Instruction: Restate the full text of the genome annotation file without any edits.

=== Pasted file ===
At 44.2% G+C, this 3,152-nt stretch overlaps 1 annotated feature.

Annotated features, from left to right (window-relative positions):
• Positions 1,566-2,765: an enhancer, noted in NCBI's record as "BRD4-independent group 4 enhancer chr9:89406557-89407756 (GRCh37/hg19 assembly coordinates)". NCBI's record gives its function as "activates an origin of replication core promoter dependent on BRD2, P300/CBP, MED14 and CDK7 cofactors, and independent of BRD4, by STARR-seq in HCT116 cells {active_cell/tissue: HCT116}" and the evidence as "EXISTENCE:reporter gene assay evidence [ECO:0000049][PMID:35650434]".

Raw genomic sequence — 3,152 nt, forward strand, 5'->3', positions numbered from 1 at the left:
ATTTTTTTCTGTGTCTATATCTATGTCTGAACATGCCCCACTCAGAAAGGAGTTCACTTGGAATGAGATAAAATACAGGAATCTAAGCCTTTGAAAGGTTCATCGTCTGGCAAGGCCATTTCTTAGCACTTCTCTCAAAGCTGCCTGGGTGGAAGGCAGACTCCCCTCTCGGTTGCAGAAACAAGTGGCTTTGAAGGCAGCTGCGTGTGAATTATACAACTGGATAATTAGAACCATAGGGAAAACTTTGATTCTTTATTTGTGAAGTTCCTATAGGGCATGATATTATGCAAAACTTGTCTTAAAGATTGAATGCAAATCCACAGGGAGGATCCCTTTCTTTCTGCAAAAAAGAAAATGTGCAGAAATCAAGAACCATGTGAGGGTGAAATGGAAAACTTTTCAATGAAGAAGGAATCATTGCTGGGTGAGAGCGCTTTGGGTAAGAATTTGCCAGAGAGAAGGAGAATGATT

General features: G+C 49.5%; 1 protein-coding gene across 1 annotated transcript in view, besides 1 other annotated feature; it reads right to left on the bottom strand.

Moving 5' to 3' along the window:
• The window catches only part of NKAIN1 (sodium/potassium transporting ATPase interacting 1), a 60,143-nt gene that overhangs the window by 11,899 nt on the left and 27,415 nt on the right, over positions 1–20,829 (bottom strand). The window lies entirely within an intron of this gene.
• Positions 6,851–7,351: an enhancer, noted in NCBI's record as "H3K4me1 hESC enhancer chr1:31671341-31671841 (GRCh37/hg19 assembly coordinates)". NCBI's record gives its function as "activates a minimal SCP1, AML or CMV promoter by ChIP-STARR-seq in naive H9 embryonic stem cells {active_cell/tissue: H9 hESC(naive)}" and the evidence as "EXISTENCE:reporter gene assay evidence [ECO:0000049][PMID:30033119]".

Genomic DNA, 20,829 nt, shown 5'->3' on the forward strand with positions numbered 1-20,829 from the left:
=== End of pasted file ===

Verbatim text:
At 44.2% G+C, this 3,152-nt stretch overlaps 1 annotated feature.

Annotated features, from left to right (window-relative positions):
• Positions 1,566-2,765: an enhancer, noted in NCBI's record as "BRD4-independent group 4 enhancer chr9:89406557-89407756 (GRCh37/hg19 assembly coordinates)". NCBI's record gives its function as "activates an origin of replication core promoter dependent on BRD2, P300/CBP, MED14 and CDK7 cofactors, and independent of BRD4, by STARR-seq in HCT116 cells {active_cell/tissue: HCT116}" and the evidence as "EXISTENCE:reporter gene assay evidence [ECO:0000049][PMID:35650434]".

Raw genomic sequence — 3,152 nt, forward strand, 5'->3', positions numbered from 1 at the left:
ATTTTTTTCTGTGTCTATATCTATGTCTGAACATGCCCCACTCAGAAAGGAGTTCACTTGGAATGAGATAAAATACAGGAATCTAAGCCTTTGAAAGGTTCATCGTCTGGCAAGGCCATTTCTTAGCACTTCTCTCAAAGCTGCCTGGGTGGAAGGCAGACTCCCCTCTCGGTTGCAGAAACAAGTGGCTTTGAAGGCAGCTGCGTGTGAATTATACAACTGGATAATTAGAACCATAGGGAAAACTTTGATTCTTTATTTGTGAAGTTCCTATAGGGCATGATATTATGCAAAACTTGTCTTAAAGATTGAATGCAAATCCACAGGGAGGATCCCTTTCTTTCTGCAAAAAAGAAAATGTGCAGAAATCAAGAACCATGTGAGGGTGAAATGGAAAACTTTTCAATGAAGAAGGAATCATTGCTGGGTGAGAGCGCTTTGGGTAAGAATTTGCCAGAGAGAAGGAGAATGATT

General features: G+C 49.5%; 1 protein-coding gene across 1 annotated transcript in view, besides 1 other annotated feature; it reads right to left on the bottom strand.

Moving 5' to 3' along the window:
• The window catches only part of NKAIN1 (sodium/potassium transporting ATPase interacting 1), a 60,143-nt gene that overhangs the window by 11,899 nt on the left and 27,415 nt on the right, over positions 1–20,829 (bottom strand). The window lies entirely within an intron of this gene.
• Positions 6,851–7,351: an enhancer, noted in NCBI's record as "H3K4me1 hESC enhancer chr1:31671341-31671841 (GRCh37/hg19 assembly coordinates)". NCBI's record gives its function as "activates a minimal SCP1, AML or CMV promoter by ChIP-STARR-seq in naive H9 embryonic stem cells {active_cell/tissue: H9 hESC(naive)}" and the evidence as "EXISTENCE:reporter gene assay evidence [ECO:0000049][PMID:30033119]".

Genomic DNA, 20,829 nt, shown 5'->3' on the forward strand with positions numbered 1-20,829 from the left: